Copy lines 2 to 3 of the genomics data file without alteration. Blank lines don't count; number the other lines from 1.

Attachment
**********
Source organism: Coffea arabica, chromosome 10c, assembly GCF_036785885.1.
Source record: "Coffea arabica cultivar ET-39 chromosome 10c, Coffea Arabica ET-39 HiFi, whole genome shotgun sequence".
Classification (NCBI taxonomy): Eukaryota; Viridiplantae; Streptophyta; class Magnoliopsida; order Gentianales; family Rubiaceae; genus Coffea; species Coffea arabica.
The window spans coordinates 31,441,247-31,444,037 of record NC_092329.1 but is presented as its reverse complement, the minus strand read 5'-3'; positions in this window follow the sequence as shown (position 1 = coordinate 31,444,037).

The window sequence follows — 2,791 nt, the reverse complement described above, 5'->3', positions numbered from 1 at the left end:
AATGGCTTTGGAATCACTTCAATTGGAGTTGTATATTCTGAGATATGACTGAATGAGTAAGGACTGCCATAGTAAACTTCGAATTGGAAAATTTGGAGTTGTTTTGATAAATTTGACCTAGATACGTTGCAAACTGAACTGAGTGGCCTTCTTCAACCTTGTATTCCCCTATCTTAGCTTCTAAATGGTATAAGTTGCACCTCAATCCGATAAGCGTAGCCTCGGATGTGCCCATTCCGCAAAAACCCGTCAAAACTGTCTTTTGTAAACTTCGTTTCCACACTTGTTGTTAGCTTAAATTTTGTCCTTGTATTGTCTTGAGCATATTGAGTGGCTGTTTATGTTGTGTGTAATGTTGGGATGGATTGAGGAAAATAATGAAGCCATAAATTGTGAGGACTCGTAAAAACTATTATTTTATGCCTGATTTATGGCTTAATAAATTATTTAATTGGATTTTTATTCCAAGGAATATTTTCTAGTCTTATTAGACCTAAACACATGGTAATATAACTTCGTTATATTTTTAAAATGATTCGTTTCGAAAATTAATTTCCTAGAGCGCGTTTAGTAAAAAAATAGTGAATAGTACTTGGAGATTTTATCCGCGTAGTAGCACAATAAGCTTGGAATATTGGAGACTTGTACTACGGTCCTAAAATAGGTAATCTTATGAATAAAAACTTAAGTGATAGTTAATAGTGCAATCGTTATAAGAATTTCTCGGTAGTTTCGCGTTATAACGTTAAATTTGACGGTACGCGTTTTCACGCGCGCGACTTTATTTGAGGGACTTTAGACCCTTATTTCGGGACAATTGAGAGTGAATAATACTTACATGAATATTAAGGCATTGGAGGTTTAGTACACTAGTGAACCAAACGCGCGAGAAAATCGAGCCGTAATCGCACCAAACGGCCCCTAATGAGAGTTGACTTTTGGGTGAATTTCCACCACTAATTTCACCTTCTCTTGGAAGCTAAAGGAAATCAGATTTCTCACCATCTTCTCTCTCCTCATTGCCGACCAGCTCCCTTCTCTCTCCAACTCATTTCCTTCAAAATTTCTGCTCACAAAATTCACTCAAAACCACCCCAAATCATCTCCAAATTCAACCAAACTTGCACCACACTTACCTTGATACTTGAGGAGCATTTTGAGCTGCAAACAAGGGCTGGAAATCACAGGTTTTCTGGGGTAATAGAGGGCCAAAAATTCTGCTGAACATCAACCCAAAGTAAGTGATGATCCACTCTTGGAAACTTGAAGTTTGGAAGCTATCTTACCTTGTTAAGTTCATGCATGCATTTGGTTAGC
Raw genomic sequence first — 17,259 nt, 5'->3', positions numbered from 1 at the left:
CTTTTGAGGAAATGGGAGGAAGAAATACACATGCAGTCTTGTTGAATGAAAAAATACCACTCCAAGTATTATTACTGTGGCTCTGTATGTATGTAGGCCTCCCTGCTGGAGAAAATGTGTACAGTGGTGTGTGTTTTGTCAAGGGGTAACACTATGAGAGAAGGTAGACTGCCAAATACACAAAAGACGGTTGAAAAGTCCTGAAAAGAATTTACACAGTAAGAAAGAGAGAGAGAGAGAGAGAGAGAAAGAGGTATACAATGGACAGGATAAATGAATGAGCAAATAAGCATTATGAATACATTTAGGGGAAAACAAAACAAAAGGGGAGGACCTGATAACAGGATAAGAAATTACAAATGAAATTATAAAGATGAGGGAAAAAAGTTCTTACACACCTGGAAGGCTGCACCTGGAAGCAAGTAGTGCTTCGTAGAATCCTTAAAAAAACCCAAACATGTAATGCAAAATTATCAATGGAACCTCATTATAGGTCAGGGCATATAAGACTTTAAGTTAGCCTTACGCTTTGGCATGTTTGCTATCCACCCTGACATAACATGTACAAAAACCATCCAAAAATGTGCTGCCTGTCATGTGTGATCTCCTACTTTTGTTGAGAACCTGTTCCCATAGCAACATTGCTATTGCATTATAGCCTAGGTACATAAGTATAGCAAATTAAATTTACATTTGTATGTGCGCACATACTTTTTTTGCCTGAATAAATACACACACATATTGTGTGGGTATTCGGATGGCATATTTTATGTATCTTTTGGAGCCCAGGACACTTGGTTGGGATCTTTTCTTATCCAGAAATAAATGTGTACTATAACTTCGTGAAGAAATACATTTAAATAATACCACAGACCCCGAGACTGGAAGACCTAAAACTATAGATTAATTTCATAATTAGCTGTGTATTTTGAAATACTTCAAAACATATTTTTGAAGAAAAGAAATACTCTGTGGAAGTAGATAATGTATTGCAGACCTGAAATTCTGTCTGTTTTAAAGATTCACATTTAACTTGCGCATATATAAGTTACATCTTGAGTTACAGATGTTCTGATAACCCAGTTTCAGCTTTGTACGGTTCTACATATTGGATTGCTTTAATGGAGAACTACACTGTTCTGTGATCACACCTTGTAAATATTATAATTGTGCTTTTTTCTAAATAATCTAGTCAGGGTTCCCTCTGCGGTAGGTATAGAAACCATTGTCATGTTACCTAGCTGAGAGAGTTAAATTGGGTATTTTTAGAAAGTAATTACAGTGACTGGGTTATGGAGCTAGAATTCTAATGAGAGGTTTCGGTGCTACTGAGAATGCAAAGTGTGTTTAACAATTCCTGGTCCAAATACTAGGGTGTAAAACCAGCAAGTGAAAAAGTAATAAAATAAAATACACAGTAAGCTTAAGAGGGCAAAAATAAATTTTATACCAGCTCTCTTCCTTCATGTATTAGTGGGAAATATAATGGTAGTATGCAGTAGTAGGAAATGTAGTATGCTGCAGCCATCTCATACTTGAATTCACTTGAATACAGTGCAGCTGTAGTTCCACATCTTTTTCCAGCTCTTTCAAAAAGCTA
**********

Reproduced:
Source record: "Coffea arabica cultivar ET-39 chromosome 10c, Coffea Arabica ET-39 HiFi, whole genome shotgun sequence".
Classification (NCBI taxonomy): Eukaryota; Viridiplantae; Streptophyta; class Magnoliopsida; order Gentianales; family Rubiaceae; genus Coffea; species Coffea arabica.